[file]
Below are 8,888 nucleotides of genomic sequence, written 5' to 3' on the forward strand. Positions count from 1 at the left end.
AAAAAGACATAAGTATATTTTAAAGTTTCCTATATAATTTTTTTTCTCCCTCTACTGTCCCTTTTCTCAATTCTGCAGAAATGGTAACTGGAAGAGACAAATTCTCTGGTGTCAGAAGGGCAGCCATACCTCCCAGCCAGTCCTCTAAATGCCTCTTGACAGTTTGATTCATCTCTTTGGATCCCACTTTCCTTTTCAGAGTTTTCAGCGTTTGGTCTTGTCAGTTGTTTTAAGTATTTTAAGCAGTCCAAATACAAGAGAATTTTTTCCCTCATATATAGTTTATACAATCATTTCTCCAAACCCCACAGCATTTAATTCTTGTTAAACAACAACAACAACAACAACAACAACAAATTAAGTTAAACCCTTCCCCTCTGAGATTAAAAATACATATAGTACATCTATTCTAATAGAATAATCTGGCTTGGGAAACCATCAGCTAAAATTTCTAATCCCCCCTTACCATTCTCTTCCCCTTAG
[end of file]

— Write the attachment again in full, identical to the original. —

Below are 8,888 nucleotides of genomic sequence, written 5' to 3' on the forward strand. Positions count from 1 at the left end.
AAAAAGACATAAGTATATTTTAAAGTTTCCTATATAATTTTTTTTCTCCCTCTACTGTCCCTTTTCTCAATTCTGCAGAAATGGTAACTGGAAGAGACAAATTCTCTGGTGTCAGAAGGGCAGCCATACCTCCCAGCCAGTCCTCTAAATGCCTCTTGACAGTTTGATTCATCTCTTTGGATCCCACTTTCCTTTTCAGAGTTTTCAGCGTTTGGTCTTGTCAGTTGTTTTAAGTATTTTAAGCAGTCCAAATACAAGAGAATTTTTTCCCTCATATATAGTTTATACAATCATTTCTCCAAACCCCACAGCATTTAATTCTTGTTAAACAACAACAACAACAACAACAACAACAAATTAAGTTAAACCCTTCCCCTCTGAGATTAAAAATACATATAGTACATCTATTCTAATAGAATAATCTGGCTTGGGAAACCATCAGCTAAAATTTCTAATCCCCCCTTACCATTCTCTTCCCCTTAG